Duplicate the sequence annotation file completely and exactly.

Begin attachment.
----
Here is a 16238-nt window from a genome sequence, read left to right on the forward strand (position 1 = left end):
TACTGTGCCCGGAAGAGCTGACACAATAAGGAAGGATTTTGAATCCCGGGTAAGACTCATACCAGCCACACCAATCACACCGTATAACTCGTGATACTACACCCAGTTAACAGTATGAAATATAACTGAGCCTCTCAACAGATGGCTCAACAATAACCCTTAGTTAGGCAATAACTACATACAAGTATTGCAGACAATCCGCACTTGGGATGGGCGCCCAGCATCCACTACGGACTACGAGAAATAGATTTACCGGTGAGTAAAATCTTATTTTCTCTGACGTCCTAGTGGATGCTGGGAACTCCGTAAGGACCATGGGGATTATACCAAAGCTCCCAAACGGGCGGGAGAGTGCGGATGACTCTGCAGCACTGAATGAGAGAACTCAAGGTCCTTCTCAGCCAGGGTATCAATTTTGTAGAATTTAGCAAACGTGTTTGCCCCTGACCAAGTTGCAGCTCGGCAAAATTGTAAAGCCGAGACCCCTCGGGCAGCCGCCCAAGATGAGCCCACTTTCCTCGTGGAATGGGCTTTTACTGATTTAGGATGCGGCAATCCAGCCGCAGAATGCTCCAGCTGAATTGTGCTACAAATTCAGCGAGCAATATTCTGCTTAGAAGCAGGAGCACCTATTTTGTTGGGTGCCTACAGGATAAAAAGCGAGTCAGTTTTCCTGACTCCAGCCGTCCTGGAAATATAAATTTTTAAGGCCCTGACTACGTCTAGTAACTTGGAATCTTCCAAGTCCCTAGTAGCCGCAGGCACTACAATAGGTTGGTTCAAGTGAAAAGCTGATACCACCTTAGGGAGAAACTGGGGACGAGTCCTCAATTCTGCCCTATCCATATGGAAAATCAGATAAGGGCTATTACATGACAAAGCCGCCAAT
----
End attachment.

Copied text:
Here is a 16238-nt window from a genome sequence, read left to right on the forward strand (position 1 = left end):
TACTGTGCCCGGAAGAGCTGACACAATAAGGAAGGATTTTGAATCCCGGGTAAGACTCATACCAGCCACACCAATCACACCGTATAACTCGTGATACTACACCCAGTTAACAGTATGAAATATAACTGAGCCTCTCAACAGATGGCTCAACAATAACCCTTAGTTAGGCAATAACTACATACAAGTATTGCAGACAATCCGCACTTGGGATGGGCGCCCAGCATCCACTACGGACTACGAGAAATAGATTTACCGGTGAGTAAAATCTTATTTTCTCTGACGTCCTAGTGGATGCTGGGAACTCCGTAAGGACCATGGGGATTATACCAAAGCTCCCAAACGGGCGGGAGAGTGCGGATGACTCTGCAGCACTGAATGAGAGAACTCAAGGTCCTTCTCAGCCAGGGTATCAATTTTGTAGAATTTAGCAAACGTGTTTGCCCCTGACCAAGTTGCAGCTCGGCAAAATTGTAAAGCCGAGACCCCTCGGGCAGCCGCCCAAGATGAGCCCACTTTCCTCGTGGAATGGGCTTTTACTGATTTAGGATGCGGCAATCCAGCCGCAGAATGCTCCAGCTGAATTGTGCTACAAATTCAGCGAGCAATATTCTGCTTAGAAGCAGGAGCACCTATTTTGTTGGGTGCCTACAGGATAAAAAGCGAGTCAGTTTTCCTGACTCCAGCCGTCCTGGAAATATAAATTTTTAAGGCCCTGACTACGTCTAGTAACTTGGAATCTTCCAAGTCCCTAGTAGCCGCAGGCACTACAATAGGTTGGTTCAAGTGAAAAGCTGATACCACCTTAGGGAGAAACTGGGGACGAGTCCTCAATTCTGCCCTATCCATATGGAAAATCAGATAAGGGCTATTACATGACAAAGCCGCCAAT